Rep. Mike Pence (R), who worked as a syndicated talk radio host in Indiana before winning election to the House, is the main sponsor of the legislation. He is working with Rep. Greg Walden (R-Ore.), a radio station owner, on the bill.

“A liberal think tank recently condemned what they called a massive imbalance on the airwaves,” said Pence. “I think a case is being made for government control of the use of the airwaves. The legislation we’re preparing is aimed at preventing that
from happening.”

The House Republican leadership and officials at the White House have reviewed the draft legislation.

If passed, the bill would require Congress to change the law before the FCC could mandate that television and radio hosts present conservative and liberal programming side by side. But the chances of passage are slim, given Democratic control of the Senate and House.

Still, Pence said the legislation could draw enough public attention to the issue to make it difficult for a future Democratic president or the Democratic-controlled Congress to pressure the FCC to increase regulation of radio content.

Conservatives have grown more apprehensive about a change to FCC policy under a Democratic administration in the wake of recent reports that Sen. Hillary Rodham Clinton (D-N.Y.), the Democratic presidential primary front-runner, would support rules requiring more political balance on talk radio.

Sen. James Inhofe (R-Okla.) told a Los Angeles radio host last week that he had once overheard Clinton and Sen. Barbara Boxer (D-Calif.) on a Capitol elevator complain about the prevalence of “right-wing extremists” on talk radio. He said that Clinton and Boxer discussed their desire for a “legislative fix.”


Clinton and Boxer have denied the conversation ever took place.

But Inhofe believes that Bill and Hillary Clinton and their allies are setting the stage for greater government regulation of conservative talk radio.

“This is the Clinton White House,” said Inhofe. “They are trying to regulate the content of talk radio from the ownership perspective, hoping to circumvent freedom of speech arguments.”

Inhofe cited a recent report by the Center for American Progress, a progressive think tank headed by John Podesta, who served as Clinton’s White House chief of staff. A June 20 report by the think tank described a “massive imbalance” on the radio airwaves.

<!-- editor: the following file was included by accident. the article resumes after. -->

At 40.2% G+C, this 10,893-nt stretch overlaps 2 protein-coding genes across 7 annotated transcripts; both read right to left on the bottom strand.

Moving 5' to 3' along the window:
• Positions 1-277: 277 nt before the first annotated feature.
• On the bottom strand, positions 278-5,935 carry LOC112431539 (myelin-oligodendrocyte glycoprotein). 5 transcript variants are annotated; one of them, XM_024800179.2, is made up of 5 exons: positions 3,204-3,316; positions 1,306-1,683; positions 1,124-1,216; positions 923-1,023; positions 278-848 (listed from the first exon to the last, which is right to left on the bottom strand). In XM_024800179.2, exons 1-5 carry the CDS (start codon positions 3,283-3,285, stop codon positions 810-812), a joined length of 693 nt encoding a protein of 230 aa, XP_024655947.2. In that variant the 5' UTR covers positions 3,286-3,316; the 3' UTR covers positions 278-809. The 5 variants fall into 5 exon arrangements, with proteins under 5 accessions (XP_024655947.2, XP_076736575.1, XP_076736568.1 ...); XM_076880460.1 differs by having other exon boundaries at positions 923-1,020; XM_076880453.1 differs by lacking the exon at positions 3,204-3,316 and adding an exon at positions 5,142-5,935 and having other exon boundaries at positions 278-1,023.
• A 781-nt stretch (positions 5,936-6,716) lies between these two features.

The report suggested several steps to “encourage more responsive and balanced radio programming” and “diversify radio station ownership to better meet local and community needs.”

It recommended restoring ownership caps on radio stations; “greater accountability” over radio licensing; and that commercial owners who fail to abide by “public interest obligations” pay to support public broadcasting.

Pence hopes to rally colleagues around the issue with a speech that he plans to deliver on the House floor today.

“Since the demise of the Fairness Doctrine, talk radio has emerged as a dynamic forum for public debate and an asset to the nation,” Pence wrote in his prepared remarks. “Unfortunately, in the name of fairness, there has been much talk in recent days about the need to level the playing field of radio broadcasting by restoring the Fairness Doctrine.

“Bringing back the Fairness Doctrine would amount to government control over political views expressed on the public airwaves,” he wrote.
http://thehill.com/leading-the-news/gop-preps-for-talk-radio-confrontation-2007-06-27.html

Call, write, email, fax..
 

Bullypulpit

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Oh please. Conservative talkers have some 90% of the airtime, leaving the rest for liberal talkers, level the playing field then let the market sort it out.
 

Annie

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Oh please. Conservative talkers have some 90% of the airtime, leaving the rest for liberal talkers, level the playing field then let the market sort it out.
Do you really doubt that a successful liberal talk show host would not get the advertisements and airtime?
 

Care4all

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The premise that the Fairness Doctrine makes a radio station split their airtime among two different hosts of opposite sides is utterly FALSE.